In an interview with ABC this Sunday, Tim Kaine, Hillary Clinton’s running mate, likened Donald Trump’s encouragement of Russia to hack into Hillary’s emails to the infamous Watergate scandal. Kaine’s comment was his way of deflecting negative attention off Hillary by pointing out just how much worse Trump is. And it’s true. I hope you don’t need me to tell you this, but Trump really is so much worse than Hillary. That’s why it’ll surprise you to hear that he was actually kind of right. Just once.
Kaine oversimplifies the issue at hand, and for that he should stand corrected. The way I see it, when Trump encouraged Russia to hack into Hillary’s emails, he was, in his own inelegantly blundering, foolishly exaggerative, stupidly loud-mouthed way, touching on a concept of civic virtue that, at its essence, is bound to melt the hearts of many an American, including you. If you strip away the nauseating, overtly political self-interest undergirding the statement — for I am in no way suggesting that Trump is at his core a pure proponent of the public good (in fact, the opposite is true) — you may come to a terrifying realization: maybe the only way the American public can discover the unpleasant truth about the deteriorating state of our government, achieve true political transparency, and reach the height of civic virtue is through the actions of illegal foreign hackers.
Think about it. Maybe we should thank Russia. After all, in a twisted, admittedly perverse sort of way, Russia was the one who (courtesy of Guccifer 2.0), in late July this summer, hacked the DNC servers, fueling the WikiLeaks release of almost 20,000 DNC emails that proved what many Bernie supporters had suspected all along: the purportedly neutral DNC had intentionally undermined the Sanders campaign. Without Russia’s “interference,” we would have never obtained evidence of the height of the DNC’s corruption, and thus would have never realized that our alleged democracy was being subverted before our very eyes.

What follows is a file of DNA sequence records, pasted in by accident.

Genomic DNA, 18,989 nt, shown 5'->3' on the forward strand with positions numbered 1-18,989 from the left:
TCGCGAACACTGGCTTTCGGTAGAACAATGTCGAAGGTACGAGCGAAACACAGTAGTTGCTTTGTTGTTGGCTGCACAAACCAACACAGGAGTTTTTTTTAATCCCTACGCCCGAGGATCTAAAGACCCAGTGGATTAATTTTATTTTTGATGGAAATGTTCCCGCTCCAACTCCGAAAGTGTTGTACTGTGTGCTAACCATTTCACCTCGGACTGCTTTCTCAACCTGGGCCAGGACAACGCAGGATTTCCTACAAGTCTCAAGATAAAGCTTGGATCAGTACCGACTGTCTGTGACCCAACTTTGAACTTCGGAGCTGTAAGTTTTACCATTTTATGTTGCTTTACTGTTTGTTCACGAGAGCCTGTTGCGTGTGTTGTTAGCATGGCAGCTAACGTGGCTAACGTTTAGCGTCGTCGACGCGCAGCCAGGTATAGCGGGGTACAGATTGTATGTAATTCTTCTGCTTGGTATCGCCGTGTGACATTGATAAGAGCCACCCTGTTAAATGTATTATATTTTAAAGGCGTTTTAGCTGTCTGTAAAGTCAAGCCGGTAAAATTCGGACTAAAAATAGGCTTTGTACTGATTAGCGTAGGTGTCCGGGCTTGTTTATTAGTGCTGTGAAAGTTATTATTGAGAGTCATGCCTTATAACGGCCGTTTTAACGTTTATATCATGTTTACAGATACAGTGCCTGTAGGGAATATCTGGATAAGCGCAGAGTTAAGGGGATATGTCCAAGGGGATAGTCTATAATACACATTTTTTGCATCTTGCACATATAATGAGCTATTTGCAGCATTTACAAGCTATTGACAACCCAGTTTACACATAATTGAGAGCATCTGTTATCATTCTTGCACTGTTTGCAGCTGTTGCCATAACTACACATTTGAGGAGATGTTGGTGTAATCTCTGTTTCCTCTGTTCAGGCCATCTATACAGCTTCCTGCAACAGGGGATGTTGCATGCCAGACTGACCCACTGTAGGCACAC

The fact that most news outlets focused on who was behind the hack rather than the actual contents of the hack is disappointing, yet expected. And it’s almost entertaining to me that so many news outlets labelled the Russian hack as an “interference” in the US election. Of course, I am fully aware of the fact that Russia did not hack the DNC out of a friendly sense of goodwill, looking out for its fellow US companion. It is clear Putin has ulterior motives as he tries to sway the election in favor of Trump. But, if you think about it, all Russia did was expose what was already going on in the DNC and throw back the curtains on the blatantly unfair political maneuverings that had already occurred. The corruption exists independently of Russia’s interference: Russia simply revealed it for what it was.
Isn’t it — as Donald Trump would say — “sad!” that the only way we found out about corruption occurring on our own soil was through hackers who don’t actually care at all about the American people — hackers who only engage in said hacking to foster their own political advantage? Isn’t it “sad!” that the officials we are told to trust engage in these kinds of sleazy maneuverings and that they then try to obscure their lofty dishonesties from us? Isn’t it “sad!” that Debbie Wasserman Schultz, after resigning from her position as chair of the DNC thanks to the corruption that she was revealed to have knowingly condoned, immediately joined the Hillary campaign, solidifying her ties to Clinton and then later went on to win her Congressional primary, despite all the unethical underhandedness exposed about her and her role in the DNC’s scheming?
It is sad. But let’s not cry about it. Sources tell me that’s a waste of time. Instead, let’s collectively acknowledge what has happened, and try our best to prevent this kind of corruption from happening in the future. How, you may ask? I’m not sure. I’m not a world-renowned public policy specialist. I’m not going to go off on a tangent naively listing off a stream of clichés about democracy and patriotism and doing the right thing, because that’s stupid! We already know all about democracy and patriotism, and hopefully we all know that we should always do the right thing. But maybe next time around, instead of just blindly accepting the political rhetoric our governmental higher-ups try to spoon-feed us, we’ll be a little more apprehensive. Maybe we’ll do a little more digging, explore alternative news sources so that we might get a better, fuller idea of what’s going on so that we can emerge free from our state of accidental ignorance.